indexing the 1940 U.S. federal census records.
Ancestry.com has made
its collection of 1940s-era materials free through 10 April 2012.
They are indexing the 1940 U.S. federal census records.
Findmypast.com is also
participating in indexing the 1940 U.S. federal census records.
Furthermore, the company has announced that it will search for your
ancestors for you as soon as the records are indexed. They will
then send you an email when they have located the census record for
Dennis asks about some of the questions on the 1940 U.S.
federal census. George also advises Dennis that the Farm Schedules
and Housing Schedules were destroyed, and that 1940 was the last
year in which an annual enumeration by Bureau of Land Management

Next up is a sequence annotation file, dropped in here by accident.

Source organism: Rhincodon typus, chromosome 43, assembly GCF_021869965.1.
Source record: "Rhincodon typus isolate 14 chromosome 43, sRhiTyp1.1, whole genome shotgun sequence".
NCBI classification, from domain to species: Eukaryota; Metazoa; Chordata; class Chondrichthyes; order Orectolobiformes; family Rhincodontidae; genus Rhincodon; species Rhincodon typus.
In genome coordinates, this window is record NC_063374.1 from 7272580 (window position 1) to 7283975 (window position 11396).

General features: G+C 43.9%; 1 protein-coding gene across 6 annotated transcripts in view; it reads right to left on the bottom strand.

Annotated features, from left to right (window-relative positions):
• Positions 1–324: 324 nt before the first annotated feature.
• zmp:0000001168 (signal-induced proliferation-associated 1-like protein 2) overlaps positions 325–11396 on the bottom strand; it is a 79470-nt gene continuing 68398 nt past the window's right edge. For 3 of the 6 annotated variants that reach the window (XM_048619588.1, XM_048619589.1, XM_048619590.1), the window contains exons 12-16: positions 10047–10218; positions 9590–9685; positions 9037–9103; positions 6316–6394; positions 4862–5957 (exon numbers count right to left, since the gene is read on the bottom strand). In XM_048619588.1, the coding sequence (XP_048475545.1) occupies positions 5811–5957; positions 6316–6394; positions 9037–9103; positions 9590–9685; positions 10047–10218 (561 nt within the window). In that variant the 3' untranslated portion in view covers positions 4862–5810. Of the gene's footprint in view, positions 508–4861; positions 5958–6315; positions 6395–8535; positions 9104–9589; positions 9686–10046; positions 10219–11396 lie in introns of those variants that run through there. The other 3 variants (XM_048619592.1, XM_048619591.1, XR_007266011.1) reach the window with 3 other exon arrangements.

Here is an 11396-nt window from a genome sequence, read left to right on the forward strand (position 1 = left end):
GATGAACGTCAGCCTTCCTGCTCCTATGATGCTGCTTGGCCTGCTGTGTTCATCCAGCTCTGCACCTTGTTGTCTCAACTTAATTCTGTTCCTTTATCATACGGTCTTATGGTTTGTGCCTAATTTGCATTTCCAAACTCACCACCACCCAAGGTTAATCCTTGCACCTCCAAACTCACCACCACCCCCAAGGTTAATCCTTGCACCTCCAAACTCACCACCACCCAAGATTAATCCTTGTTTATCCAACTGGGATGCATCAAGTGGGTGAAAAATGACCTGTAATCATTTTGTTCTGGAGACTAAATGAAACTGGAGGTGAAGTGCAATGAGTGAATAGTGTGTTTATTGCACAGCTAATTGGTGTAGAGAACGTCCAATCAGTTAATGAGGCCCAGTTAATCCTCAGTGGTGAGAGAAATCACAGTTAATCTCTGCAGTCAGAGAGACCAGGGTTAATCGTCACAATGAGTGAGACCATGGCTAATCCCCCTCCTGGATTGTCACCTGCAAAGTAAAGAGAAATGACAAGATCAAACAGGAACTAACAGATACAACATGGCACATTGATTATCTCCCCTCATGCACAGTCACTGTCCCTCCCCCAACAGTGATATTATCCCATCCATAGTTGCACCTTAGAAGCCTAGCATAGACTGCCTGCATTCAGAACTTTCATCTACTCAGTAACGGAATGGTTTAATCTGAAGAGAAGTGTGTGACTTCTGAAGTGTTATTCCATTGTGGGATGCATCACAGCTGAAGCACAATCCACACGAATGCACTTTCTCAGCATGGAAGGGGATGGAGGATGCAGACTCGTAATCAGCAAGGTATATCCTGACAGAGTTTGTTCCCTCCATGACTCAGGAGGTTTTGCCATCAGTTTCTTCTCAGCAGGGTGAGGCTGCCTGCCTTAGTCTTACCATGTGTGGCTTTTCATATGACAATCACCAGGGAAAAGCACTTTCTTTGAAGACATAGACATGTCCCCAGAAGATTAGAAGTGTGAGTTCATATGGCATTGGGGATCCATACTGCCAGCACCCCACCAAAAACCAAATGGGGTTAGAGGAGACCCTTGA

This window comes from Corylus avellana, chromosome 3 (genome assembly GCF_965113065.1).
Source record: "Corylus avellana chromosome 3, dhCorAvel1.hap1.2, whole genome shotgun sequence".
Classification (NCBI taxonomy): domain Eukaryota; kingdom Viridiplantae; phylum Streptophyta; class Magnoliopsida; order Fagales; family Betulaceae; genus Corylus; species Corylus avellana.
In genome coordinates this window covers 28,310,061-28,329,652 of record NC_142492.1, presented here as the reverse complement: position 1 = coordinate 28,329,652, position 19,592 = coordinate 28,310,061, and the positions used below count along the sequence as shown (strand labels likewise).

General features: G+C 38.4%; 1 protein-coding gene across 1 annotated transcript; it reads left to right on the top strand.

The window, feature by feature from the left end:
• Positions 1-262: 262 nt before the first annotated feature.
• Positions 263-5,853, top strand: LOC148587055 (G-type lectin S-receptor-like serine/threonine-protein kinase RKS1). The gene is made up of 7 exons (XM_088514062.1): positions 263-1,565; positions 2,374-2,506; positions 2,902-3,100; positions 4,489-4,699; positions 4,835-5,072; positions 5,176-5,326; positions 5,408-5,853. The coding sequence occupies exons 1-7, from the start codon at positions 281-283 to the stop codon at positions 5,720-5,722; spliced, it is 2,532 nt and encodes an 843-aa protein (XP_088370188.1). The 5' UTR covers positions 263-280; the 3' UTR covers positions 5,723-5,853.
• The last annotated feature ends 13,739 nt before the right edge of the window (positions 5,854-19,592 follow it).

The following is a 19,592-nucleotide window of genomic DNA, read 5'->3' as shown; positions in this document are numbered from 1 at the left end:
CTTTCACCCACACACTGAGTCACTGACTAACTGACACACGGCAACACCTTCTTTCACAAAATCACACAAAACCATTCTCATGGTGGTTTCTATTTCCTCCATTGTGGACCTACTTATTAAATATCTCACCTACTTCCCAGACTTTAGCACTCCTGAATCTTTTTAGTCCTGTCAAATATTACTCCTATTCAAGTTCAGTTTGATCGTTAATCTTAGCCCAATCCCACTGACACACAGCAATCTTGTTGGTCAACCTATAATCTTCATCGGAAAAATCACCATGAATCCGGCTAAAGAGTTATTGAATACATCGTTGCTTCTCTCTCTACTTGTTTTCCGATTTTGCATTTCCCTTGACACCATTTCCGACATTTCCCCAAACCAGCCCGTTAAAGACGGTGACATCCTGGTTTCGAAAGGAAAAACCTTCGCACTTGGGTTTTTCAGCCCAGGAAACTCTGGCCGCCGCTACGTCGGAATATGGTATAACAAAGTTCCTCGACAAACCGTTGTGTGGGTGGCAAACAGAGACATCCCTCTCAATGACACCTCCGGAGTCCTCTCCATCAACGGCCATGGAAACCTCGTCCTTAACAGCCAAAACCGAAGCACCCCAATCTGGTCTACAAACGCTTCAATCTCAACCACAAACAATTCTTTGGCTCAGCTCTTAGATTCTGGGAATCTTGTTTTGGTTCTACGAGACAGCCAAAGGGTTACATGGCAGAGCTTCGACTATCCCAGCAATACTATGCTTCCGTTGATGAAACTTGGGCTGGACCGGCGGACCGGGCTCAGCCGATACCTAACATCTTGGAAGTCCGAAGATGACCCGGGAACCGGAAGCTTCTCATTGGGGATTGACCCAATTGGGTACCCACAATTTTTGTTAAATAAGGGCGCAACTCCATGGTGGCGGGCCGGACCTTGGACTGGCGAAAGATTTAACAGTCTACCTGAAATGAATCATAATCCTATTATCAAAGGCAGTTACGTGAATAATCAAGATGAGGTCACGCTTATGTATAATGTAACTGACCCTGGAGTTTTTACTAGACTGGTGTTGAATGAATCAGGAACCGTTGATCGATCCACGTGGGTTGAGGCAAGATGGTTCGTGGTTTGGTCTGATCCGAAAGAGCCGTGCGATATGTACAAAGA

Indian Agents of Native Americans on reservations was
Phil lives and works in Spain, and he is seeking suggestions on
how to learn more and access materials that were donated to Kent
State University in Ohio in about 1996.
Laura in Ireland shares a way that she has gotten her
eight-year-old daughter interested in looking at the Irish censuses
of 1901 and 1911.
Ben asked about the term “New York-ODM” which he has
encountered in looking for records in the FamilySearch.org catalog.
Emily responds to Avi's question in the 31 January episode, and
suggests contacting the cemetery in the event that it still has the
transit permit for the body. It will usually indicate the origin of
the shipment of the body, and sometimes contains the deceased’s
address, age, and cause of death.